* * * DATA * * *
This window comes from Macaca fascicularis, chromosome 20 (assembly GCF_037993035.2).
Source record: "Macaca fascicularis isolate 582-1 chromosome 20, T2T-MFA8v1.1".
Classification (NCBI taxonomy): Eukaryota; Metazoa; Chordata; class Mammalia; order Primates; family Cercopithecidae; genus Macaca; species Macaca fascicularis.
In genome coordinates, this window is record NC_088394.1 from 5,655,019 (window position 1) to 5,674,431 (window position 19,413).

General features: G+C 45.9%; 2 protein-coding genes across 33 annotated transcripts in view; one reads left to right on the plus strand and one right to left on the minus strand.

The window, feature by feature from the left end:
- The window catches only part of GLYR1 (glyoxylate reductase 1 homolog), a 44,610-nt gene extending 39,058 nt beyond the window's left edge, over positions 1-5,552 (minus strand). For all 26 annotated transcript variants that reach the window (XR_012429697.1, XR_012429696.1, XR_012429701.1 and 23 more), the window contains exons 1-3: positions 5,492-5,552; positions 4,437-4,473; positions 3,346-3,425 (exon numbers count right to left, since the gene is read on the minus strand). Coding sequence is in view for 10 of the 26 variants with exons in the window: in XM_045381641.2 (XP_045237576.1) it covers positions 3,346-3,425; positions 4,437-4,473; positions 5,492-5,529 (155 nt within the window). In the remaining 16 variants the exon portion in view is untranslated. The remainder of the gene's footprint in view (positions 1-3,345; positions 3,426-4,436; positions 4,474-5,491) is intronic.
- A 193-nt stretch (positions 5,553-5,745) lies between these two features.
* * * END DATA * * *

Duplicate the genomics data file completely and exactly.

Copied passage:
This window comes from Macaca fascicularis, chromosome 20 (assembly GCF_037993035.2).
Source record: "Macaca fascicularis isolate 582-1 chromosome 20, T2T-MFA8v1.1".
Classification (NCBI taxonomy): Eukaryota; Metazoa; Chordata; class Mammalia; order Primates; family Cercopithecidae; genus Macaca; species Macaca fascicularis.
In genome coordinates, this window is record NC_088394.1 from 5,655,019 (window position 1) to 5,674,431 (window position 19,413).

General features: G+C 45.9%; 2 protein-coding genes across 33 annotated transcripts in view; one reads left to right on the plus strand and one right to left on the minus strand.

The window, feature by feature from the left end:
- The window catches only part of GLYR1 (glyoxylate reductase 1 homolog), a 44,610-nt gene extending 39,058 nt beyond the window's left edge, over positions 1-5,552 (minus strand). For all 26 annotated transcript variants that reach the window (XR_012429697.1, XR_012429696.1, XR_012429701.1 and 23 more), the window contains exons 1-3: positions 5,492-5,552; positions 4,437-4,473; positions 3,346-3,425 (exon numbers count right to left, since the gene is read on the minus strand). Coding sequence is in view for 10 of the 26 variants with exons in the window: in XM_045381641.2 (XP_045237576.1) it covers positions 3,346-3,425; positions 4,437-4,473; positions 5,492-5,529 (155 nt within the window). In the remaining 16 variants the exon portion in view is untranslated. The remainder of the gene's footprint in view (positions 1-3,345; positions 3,426-4,436; positions 4,474-5,491) is intronic.
- A 193-nt stretch (positions 5,553-5,745) lies between these two features.